Minister Announces Health Director Appointments
Minister Announces Appointments Of Health Directors
Health Minister Annette King today announced the appointment of 79 new health directors, with the appointments taking effect from Friday.
The new directors will augment the existing Hospital and Health Services (HHS) boards, providing a wider range of skills and a greater mix of local, Maori and Pacific members as the boards prepare for their more extensive roles as District Health Boards.
Mrs King said 30 current board members, including five serving on two or more of the 22 HHS boards, would be retiring early from the boards.
"I expect most of the directors will be appointed to the governing boards of the District Health Boards to be established under the New Zealand Public Health and Disability Bill when it is passed late this year, although there may be a few further changes at that time. There may also be some more fine-tuning and extra appointments over the next few months."
Mrs King said the number of Maori and Pacific people on the boards was a significant aspect of the appointments. "There will be 45 Maori directors, of whom 33 are new appointments. All eight Pacific directors are new appointees.
"There are far more women, 63 of the 171 directors, on the new boards, and there has been a significant reduction in the numbers of directors who come from outside the regions of individual boards, or who serve on more than one board. There are now only seven directors serving on more than one board, and all have been retained for their considerable experience."
Mrs King said HHS boards have been managing their existing roles as well as preparing for their broader responsibilities as District Health Boards. “This has been quite an onerous and difficult responsibility, and I am grateful for the work that has already been done by the boards. They still have much work to do for the rest of this year and next year. I believe the combined strengths of the new and the experienced directors will help ensure they carry out this work efficiently."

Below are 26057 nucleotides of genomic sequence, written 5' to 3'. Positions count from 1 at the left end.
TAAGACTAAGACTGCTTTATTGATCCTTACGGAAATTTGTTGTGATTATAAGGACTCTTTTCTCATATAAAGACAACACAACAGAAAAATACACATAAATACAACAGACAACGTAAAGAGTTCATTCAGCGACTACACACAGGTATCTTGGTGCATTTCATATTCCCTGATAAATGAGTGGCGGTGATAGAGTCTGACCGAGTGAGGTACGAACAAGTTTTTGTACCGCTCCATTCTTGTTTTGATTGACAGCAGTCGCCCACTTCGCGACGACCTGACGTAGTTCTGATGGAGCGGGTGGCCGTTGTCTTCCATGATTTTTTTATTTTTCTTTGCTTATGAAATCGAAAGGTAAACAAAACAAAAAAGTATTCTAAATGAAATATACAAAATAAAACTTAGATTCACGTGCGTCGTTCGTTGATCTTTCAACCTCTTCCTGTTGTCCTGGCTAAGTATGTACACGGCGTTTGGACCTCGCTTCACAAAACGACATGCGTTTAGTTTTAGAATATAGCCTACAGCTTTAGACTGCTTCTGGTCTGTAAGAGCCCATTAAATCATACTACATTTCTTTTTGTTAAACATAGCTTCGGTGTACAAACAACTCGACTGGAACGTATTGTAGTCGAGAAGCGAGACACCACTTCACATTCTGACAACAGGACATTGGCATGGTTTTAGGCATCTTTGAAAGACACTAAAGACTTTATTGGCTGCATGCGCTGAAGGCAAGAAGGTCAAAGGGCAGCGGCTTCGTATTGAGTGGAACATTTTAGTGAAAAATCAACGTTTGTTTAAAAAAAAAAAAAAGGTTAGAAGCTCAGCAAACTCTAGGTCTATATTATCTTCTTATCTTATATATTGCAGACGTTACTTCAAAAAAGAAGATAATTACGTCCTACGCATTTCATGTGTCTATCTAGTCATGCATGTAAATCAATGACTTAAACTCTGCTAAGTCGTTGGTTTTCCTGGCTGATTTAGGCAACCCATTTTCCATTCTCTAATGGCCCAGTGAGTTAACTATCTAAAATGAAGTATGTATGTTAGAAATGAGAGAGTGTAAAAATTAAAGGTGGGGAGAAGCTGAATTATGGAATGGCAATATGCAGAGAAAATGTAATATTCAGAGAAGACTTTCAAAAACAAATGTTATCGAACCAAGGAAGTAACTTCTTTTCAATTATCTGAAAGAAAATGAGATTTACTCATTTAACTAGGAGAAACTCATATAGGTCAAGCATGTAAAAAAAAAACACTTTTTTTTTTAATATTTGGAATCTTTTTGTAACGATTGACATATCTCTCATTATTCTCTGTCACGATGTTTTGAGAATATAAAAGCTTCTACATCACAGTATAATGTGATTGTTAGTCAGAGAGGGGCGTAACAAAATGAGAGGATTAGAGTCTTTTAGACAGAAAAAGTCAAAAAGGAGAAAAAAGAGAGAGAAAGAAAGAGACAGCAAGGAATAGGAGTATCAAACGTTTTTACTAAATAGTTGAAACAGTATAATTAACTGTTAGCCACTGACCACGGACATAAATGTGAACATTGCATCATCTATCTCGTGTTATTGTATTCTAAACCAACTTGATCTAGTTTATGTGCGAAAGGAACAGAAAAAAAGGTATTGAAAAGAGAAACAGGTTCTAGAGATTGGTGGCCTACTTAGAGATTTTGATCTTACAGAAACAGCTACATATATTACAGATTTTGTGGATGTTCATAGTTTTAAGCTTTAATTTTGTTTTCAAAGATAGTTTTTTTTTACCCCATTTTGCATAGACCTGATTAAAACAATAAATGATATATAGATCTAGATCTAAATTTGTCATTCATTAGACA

Mrs King said she wanted to stress that while the composition and skill mix of the new boards would help the boards reflect the needs of local communities, no board member was there simply as a representative of a particular group.
"All board members must serve the interests of the whole community. The primary accountability of all board members is to the Minister of Health.”
Mrs King said she particularly wanted to thank retiring board members for their work. "Some are very near the end of their terms, but others had longer to serve. The changes made are not a reflection of anything other than the need to build the most appropriate skill mix in each local board and our determination to make the boards as representative of local communities as possible. All retiring members can be proud of their commitment and contribution."
Mrs King said the changes did not affect the decision to merge the boards of Canterbury Health and HealthLink South, and plans were proceeding to achieve that by October. “No new board members have been appointed to Tairawhiti Health. Wayne Brown will continue as a one-man board for the time being, but I have advised some shortlisted nominees for the board of Tairawhiti Health that I will reconsider their nominations when we are ready to appoint a full board”.
The process of selection of the new board members had taken longer than anticipated because of the large number and high quality of nominations and the amount of consultation necessary. More than 2100 nominations were received and 198 people were interviewed.
The process had included the determination of interview shortlists by Ministers and MPs, interviews by panels of officials, including Maori representatives (and Pacific representatives on six panels), she said. Ministers had consulted colleagues and caucuses on the recommended appointees, and the final decisions were made by the shareholding Ministers of Health and Finance.
Mrs King said training and briefing of directors was scheduled for early September.
The net cost of the additional HHS director fees is approximately $221,250, but once the New Zealand Public Health and Disability Bill was passed and DHBs were established, the Government intended to reduce the fees currently paid to HHS company directors to bring the new director fees into line with State Service Commission guidelines.
A list of members of the new Hospital and Health service Boards is attached, together with a question and answer sheet on the new appointments. MEDIA MAY OBTAIN BRIEF BIOGRAPHICAL MATERIAL ON NEW APPOINTEES BY APPROACHING THE COMMUNICATIONS STAFF AT HHSs IN THEIR AREA.